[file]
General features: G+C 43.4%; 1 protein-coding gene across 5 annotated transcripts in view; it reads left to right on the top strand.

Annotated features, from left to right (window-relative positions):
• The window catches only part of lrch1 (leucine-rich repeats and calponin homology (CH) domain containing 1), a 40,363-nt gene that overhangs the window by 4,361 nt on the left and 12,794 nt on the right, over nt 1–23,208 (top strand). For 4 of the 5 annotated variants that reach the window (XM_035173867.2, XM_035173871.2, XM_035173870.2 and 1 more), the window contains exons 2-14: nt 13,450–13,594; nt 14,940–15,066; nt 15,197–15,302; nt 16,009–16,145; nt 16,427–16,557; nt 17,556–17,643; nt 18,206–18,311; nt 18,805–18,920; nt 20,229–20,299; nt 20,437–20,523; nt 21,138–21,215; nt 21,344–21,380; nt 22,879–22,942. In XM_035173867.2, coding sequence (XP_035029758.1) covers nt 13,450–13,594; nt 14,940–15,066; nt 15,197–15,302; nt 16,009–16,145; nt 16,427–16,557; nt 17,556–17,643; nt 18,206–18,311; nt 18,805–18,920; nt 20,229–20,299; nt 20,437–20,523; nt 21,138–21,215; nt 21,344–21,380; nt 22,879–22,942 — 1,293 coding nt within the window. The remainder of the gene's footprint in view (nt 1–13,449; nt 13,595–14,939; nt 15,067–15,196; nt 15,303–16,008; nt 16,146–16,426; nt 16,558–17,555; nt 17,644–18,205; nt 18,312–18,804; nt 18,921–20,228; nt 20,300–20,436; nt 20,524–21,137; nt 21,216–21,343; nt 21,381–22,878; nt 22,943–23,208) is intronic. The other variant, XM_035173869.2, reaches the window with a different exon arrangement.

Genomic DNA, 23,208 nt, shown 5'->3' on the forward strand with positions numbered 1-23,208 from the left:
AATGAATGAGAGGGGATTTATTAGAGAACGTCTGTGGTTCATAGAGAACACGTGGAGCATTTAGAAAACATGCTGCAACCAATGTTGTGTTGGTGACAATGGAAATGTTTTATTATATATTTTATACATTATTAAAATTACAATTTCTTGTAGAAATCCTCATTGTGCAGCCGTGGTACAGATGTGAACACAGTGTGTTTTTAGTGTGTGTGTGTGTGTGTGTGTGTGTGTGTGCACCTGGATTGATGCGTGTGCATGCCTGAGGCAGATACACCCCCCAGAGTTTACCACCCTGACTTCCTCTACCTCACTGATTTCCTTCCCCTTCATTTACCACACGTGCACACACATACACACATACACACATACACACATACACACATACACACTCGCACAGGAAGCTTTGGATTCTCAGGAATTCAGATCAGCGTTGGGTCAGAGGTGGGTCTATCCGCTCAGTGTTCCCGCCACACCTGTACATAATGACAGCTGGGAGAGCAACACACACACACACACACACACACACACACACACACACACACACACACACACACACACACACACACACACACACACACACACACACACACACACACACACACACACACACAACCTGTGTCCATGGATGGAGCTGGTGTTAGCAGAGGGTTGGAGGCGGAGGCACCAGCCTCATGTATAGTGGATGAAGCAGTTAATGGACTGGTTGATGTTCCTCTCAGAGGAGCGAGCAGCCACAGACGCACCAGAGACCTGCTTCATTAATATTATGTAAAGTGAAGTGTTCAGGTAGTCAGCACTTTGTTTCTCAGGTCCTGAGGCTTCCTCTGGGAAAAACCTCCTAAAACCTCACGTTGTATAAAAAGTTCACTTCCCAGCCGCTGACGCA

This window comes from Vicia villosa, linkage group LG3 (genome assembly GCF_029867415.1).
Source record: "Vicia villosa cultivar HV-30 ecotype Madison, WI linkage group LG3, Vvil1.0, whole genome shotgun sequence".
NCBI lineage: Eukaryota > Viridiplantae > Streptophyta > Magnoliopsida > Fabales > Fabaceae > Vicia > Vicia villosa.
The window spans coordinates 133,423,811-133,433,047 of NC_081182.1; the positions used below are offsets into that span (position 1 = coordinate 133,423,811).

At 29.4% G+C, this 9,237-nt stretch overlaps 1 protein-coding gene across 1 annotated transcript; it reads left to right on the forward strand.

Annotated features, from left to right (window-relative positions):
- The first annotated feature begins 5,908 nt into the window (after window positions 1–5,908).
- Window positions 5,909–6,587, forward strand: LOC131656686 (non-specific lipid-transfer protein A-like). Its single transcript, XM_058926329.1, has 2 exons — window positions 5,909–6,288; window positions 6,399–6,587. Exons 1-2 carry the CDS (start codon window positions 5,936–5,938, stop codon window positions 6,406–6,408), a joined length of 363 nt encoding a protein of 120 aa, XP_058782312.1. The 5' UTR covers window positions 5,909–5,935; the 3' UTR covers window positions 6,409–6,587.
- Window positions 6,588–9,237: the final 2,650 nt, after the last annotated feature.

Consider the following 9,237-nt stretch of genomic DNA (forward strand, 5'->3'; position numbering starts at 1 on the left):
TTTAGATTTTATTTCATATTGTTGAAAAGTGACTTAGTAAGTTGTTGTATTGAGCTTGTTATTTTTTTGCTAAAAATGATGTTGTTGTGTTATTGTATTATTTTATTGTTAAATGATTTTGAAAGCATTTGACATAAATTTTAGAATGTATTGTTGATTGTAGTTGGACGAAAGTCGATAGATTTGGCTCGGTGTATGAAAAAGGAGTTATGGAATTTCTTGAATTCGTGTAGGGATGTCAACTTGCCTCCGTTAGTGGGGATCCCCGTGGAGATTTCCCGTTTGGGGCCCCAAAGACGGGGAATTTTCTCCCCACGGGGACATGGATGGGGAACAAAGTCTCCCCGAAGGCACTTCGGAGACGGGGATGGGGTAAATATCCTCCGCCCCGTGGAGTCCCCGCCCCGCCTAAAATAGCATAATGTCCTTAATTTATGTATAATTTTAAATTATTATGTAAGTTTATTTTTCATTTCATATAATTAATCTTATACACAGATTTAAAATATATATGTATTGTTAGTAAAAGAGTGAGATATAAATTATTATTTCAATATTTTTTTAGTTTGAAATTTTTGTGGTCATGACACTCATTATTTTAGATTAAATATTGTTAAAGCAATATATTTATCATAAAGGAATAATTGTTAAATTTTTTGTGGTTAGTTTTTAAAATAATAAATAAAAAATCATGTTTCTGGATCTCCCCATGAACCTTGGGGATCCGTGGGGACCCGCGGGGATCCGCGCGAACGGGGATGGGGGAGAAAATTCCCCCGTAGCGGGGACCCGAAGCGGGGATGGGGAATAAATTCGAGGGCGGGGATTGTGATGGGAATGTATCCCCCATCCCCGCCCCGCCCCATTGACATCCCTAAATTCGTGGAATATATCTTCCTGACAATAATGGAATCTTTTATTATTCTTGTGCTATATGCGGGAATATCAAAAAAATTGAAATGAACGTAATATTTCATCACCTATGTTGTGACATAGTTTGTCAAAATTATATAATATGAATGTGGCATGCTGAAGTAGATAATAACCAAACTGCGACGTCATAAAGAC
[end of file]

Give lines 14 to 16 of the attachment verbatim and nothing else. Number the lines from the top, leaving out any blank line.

- Window positions 6,588–9,237: the final 2,650 nt, after the last annotated feature.

Consider the following 9,237-nt stretch of genomic DNA (forward strand, 5'->3'; position numbering starts at 1 on the left):
TTTAGATTTTATTTCATATTGTTGAAAAGTGACTTAGTAAGTTGTTGTATTGAGCTTGTTATTTTTTTGCTAAAAATGATGTTGTTGTGTTATTGTATTATTTTATTGTTAAATGATTTTGAAAGCATTTGACATAAATTTTAGAATGTATTGTTGATTGTAGTTGGACGAAAGTCGATAGATTTGGCTCGGTGTATGAAAAAGGAGTTATGGAATTTCTTGAATTCGTGTAGGGATGTCAACTTGCCTCCGTTAGTGGGGATCCCCGTGGAGATTTCCCGTTTGGGGCCCCAAAGACGGGGAATTTTCTCCCCACGGGGACATGGATGGGGAACAAAGTCTCCCCGAAGGCACTTCGGAGACGGGGATGGGGTAAATATCCTCCGCCCCGTGGAGTCCCCGCCCCGCCTAAAATAGCATAATGTCCTTAATTTATGTATAATTTTAAATTATTATGTAAGTTTATTTTTCATTTCATATAATTAATCTTATACACAGATTTAAAATATATATGTATTGTTAGTAAAAGAGTGAGATATAAATTATTATTTCAATATTTTTTTAGTTTGAAATTTTTGTGGTCATGACACTCATTATTTTAGATTAAATATTGTTAAAGCAATATATTTATCATAAAGGAATAATTGTTAAATTTTTTGTGGTTAGTTTTTAAAATAATAAATAAAAAATCATGTTTCTGGATCTCCCCATGAACCTTGGGGATCCGTGGGGACCCGCGGGGATCCGCGCGAACGGGGATGGGGGAGAAAATTCCCCCGTAGCGGGGACCCGAAGCGGGGATGGGGAATAAATTCGAGGGCGGGGATTGTGATGGGAATGTATCCCCCATCCCCGCCCCGCCCCATTGACATCCCTAAATTCGTGGAATATATCTTCCTGACAATAATGGAATCTTTTATTATTCTTGTGCTATATGCGGGAATATCAAAAAAATTGAAATGAACGTAATATTTCATCACCTATGTTGTGACATAGTTTGTCAAAATTATATAATATGAATGTGGCATGCTGAAGTAGATAATAACCAAACTGCGACGTCATAAAGAC